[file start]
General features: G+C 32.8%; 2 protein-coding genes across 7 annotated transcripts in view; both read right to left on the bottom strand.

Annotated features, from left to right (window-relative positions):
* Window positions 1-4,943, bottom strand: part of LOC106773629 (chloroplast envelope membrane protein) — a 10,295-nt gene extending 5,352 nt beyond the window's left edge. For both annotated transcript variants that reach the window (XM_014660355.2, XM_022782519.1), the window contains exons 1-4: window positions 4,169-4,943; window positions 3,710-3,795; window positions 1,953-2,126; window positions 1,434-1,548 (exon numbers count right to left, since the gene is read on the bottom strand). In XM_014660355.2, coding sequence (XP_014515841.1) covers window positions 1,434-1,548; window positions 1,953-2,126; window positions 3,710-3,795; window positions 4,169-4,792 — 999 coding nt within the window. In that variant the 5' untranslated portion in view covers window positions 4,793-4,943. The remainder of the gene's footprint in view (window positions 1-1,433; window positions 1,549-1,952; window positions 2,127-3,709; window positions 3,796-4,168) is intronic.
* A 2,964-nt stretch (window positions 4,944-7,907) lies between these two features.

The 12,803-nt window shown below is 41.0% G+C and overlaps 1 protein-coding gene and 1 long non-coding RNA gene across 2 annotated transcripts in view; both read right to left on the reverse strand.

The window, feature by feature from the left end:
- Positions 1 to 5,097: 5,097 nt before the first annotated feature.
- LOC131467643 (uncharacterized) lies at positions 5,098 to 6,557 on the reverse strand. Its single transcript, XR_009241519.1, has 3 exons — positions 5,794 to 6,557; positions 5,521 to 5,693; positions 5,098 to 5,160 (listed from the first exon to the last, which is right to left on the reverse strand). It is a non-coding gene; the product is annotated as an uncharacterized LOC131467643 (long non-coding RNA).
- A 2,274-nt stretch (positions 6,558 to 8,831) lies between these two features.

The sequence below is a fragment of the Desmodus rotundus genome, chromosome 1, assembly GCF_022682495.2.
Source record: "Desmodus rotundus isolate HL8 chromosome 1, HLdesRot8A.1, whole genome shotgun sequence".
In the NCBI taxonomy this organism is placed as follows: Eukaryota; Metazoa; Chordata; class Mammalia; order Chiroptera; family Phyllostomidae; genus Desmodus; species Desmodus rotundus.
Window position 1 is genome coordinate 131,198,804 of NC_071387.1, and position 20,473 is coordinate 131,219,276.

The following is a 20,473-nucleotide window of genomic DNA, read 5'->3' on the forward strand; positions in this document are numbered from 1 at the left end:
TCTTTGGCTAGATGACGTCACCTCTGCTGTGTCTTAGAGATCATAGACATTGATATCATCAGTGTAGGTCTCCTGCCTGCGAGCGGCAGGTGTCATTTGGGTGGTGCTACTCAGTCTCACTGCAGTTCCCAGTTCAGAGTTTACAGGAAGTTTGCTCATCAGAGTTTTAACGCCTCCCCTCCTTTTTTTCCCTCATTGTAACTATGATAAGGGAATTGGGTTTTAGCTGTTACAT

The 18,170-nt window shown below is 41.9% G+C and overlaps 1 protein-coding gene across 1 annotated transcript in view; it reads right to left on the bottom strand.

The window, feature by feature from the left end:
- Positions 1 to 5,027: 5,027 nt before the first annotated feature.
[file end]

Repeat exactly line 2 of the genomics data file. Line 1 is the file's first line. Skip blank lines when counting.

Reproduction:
Annotated features, from left to right (window-relative positions):